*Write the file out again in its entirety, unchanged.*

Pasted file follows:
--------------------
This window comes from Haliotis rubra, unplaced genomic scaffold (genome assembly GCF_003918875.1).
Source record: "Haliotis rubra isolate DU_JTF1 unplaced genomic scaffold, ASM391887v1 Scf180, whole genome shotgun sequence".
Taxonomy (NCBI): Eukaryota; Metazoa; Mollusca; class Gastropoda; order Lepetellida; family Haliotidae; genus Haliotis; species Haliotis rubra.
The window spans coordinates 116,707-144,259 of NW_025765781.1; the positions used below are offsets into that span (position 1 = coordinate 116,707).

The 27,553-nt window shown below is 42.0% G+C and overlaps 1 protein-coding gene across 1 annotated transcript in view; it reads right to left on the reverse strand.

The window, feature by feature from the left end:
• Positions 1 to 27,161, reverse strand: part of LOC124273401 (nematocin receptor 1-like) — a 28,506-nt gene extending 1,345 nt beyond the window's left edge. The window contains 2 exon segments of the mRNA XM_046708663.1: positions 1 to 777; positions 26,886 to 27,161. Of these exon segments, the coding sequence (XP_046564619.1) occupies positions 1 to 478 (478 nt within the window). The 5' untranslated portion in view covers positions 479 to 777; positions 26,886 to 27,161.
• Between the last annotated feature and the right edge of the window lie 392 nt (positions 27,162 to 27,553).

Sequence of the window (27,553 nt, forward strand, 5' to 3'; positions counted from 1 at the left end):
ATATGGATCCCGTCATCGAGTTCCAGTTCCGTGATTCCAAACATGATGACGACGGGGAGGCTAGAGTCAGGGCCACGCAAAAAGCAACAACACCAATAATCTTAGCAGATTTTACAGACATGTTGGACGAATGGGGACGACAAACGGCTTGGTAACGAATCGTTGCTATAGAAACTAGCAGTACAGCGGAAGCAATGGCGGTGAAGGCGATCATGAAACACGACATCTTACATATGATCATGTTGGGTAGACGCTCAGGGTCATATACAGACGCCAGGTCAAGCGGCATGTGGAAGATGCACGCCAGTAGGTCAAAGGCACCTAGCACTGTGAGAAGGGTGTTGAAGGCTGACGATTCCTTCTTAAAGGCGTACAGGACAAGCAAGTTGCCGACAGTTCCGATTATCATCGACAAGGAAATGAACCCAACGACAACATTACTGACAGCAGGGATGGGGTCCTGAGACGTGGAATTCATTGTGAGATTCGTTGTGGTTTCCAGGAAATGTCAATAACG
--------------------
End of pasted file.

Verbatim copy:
This window comes from Haliotis rubra, unplaced genomic scaffold (genome assembly GCF_003918875.1).
Source record: "Haliotis rubra isolate DU_JTF1 unplaced genomic scaffold, ASM391887v1 Scf180, whole genome shotgun sequence".
Taxonomy (NCBI): Eukaryota; Metazoa; Mollusca; class Gastropoda; order Lepetellida; family Haliotidae; genus Haliotis; species Haliotis rubra.
The window spans coordinates 116,707-144,259 of NW_025765781.1; the positions used below are offsets into that span (position 1 = coordinate 116,707).

The 27,553-nt window shown below is 42.0% G+C and overlaps 1 protein-coding gene across 1 annotated transcript in view; it reads right to left on the reverse strand.

The window, feature by feature from the left end:
• Positions 1 to 27,161, reverse strand: part of LOC124273401 (nematocin receptor 1-like) — a 28,506-nt gene extending 1,345 nt beyond the window's left edge. The window contains 2 exon segments of the mRNA XM_046708663.1: positions 1 to 777; positions 26,886 to 27,161. Of these exon segments, the coding sequence (XP_046564619.1) occupies positions 1 to 478 (478 nt within the window). The 5' untranslated portion in view covers positions 479 to 777; positions 26,886 to 27,161.
• Between the last annotated feature and the right edge of the window lie 392 nt (positions 27,162 to 27,553).

Sequence of the window (27,553 nt, forward strand, 5' to 3'; positions counted from 1 at the left end):
ATATGGATCCCGTCATCGAGTTCCAGTTCCGTGATTCCAAACATGATGACGACGGGGAGGCTAGAGTCAGGGCCACGCAAAAAGCAACAACACCAATAATCTTAGCAGATTTTACAGACATGTTGGACGAATGGGGACGACAAACGGCTTGGTAACGAATCGTTGCTATAGAAACTAGCAGTACAGCGGAAGCAATGGCGGTGAAGGCGATCATGAAACACGACATCTTACATATGATCATGTTGGGTAGACGCTCAGGGTCATATACAGACGCCAGGTCAAGCGGCATGTGGAAGATGCACGCCAGTAGGTCAAAGGCACCTAGCACTGTGAGAAGGGTGTTGAAGGCTGACGATTCCTTCTTAAAGGCGTACAGGACAAGCAAGTTGCCGACAGTTCCGATTATCATCGACAAGGAAATGAACCCAACGACAACATTACTGACAGCAGGGATGGGGTCCTGAGACGTGGAATTCATTGTGAGATTCGTTGTGGTTTCCAGGAAATGTCAATAACG